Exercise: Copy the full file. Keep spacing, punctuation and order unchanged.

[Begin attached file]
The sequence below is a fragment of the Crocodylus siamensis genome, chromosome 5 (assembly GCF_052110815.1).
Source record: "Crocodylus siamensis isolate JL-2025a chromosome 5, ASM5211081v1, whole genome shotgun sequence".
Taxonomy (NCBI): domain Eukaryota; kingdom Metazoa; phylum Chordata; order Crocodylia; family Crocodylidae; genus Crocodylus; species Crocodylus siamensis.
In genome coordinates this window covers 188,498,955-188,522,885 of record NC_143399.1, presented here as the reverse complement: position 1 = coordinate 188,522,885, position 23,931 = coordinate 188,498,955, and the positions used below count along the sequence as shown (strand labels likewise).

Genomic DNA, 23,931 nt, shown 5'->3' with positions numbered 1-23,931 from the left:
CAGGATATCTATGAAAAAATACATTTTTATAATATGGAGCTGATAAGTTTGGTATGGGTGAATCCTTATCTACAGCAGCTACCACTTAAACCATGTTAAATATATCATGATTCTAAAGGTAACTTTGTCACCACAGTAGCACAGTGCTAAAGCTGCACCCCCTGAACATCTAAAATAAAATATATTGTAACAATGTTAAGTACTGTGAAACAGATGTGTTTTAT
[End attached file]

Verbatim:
The sequence below is a fragment of the Crocodylus siamensis genome, chromosome 5 (assembly GCF_052110815.1).
Source record: "Crocodylus siamensis isolate JL-2025a chromosome 5, ASM5211081v1, whole genome shotgun sequence".
Taxonomy (NCBI): domain Eukaryota; kingdom Metazoa; phylum Chordata; order Crocodylia; family Crocodylidae; genus Crocodylus; species Crocodylus siamensis.
In genome coordinates this window covers 188,498,955-188,522,885 of record NC_143399.1, presented here as the reverse complement: position 1 = coordinate 188,522,885, position 23,931 = coordinate 188,498,955, and the positions used below count along the sequence as shown (strand labels likewise).

Genomic DNA, 23,931 nt, shown 5'->3' with positions numbered 1-23,931 from the left:
CAGGATATCTATGAAAAAATACATTTTTATAATATGGAGCTGATAAGTTTGGTATGGGTGAATCCTTATCTACAGCAGCTACCACTTAAACCATGTTAAATATATCATGATTCTAAAGGTAACTTTGTCACCACAGTAGCACAGTGCTAAAGCTGCACCCCCTGAACATCTAAAATAAAATATATTGTAACAATGTTAAGTACTGTGAAACAGATGTGTTTTAT